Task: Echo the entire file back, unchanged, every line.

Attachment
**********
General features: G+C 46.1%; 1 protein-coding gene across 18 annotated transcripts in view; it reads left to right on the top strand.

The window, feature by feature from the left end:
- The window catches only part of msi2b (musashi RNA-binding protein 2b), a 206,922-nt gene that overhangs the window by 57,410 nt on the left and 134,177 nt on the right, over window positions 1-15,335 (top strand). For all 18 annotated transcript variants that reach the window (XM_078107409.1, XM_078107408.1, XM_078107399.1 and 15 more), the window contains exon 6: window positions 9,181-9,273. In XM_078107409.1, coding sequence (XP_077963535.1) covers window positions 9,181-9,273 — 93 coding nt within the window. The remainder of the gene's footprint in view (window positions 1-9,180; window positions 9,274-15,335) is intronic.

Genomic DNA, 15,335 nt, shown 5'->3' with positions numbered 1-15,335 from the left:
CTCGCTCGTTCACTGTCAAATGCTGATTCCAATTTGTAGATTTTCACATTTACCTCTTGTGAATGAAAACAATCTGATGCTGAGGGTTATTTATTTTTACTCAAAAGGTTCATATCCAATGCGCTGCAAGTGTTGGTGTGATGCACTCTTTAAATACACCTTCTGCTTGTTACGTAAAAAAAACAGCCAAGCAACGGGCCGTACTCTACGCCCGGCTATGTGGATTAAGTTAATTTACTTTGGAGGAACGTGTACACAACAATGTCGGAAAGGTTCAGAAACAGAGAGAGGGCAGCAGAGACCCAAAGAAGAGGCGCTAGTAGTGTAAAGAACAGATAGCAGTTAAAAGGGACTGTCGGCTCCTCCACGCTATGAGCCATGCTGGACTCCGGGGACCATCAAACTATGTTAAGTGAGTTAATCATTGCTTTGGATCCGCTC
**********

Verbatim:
General features: G+C 46.1%; 1 protein-coding gene across 18 annotated transcripts in view; it reads left to right on the top strand.

The window, feature by feature from the left end:
- The window catches only part of msi2b (musashi RNA-binding protein 2b), a 206,922-nt gene that overhangs the window by 57,410 nt on the left and 134,177 nt on the right, over window positions 1-15,335 (top strand). For all 18 annotated transcript variants that reach the window (XM_078107409.1, XM_078107408.1, XM_078107399.1 and 15 more), the window contains exon 6: window positions 9,181-9,273. In XM_078107409.1, coding sequence (XP_077963535.1) covers window positions 9,181-9,273 — 93 coding nt within the window. The remainder of the gene's footprint in view (window positions 1-9,180; window positions 9,274-15,335) is intronic.

Genomic DNA, 15,335 nt, shown 5'->3' with positions numbered 1-15,335 from the left:
CTCGCTCGTTCACTGTCAAATGCTGATTCCAATTTGTAGATTTTCACATTTACCTCTTGTGAATGAAAACAATCTGATGCTGAGGGTTATTTATTTTTACTCAAAAGGTTCATATCCAATGCGCTGCAAGTGTTGGTGTGATGCACTCTTTAAATACACCTTCTGCTTGTTACGTAAAAAAAACAGCCAAGCAACGGGCCGTACTCTACGCCCGGCTATGTGGATTAAGTTAATTTACTTTGGAGGAACGTGTACACAACAATGTCGGAAAGGTTCAGAAACAGAGAGAGGGCAGCAGAGACCCAAAGAAGAGGCGCTAGTAGTGTAAAGAACAGATAGCAGTTAAAAGGGACTGTCGGCTCCTCCACGCTATGAGCCATGCTGGACTCCGGGGACCATCAAACTATGTTAAGTGAGTTAATCATTGCTTTGGATCCGCTC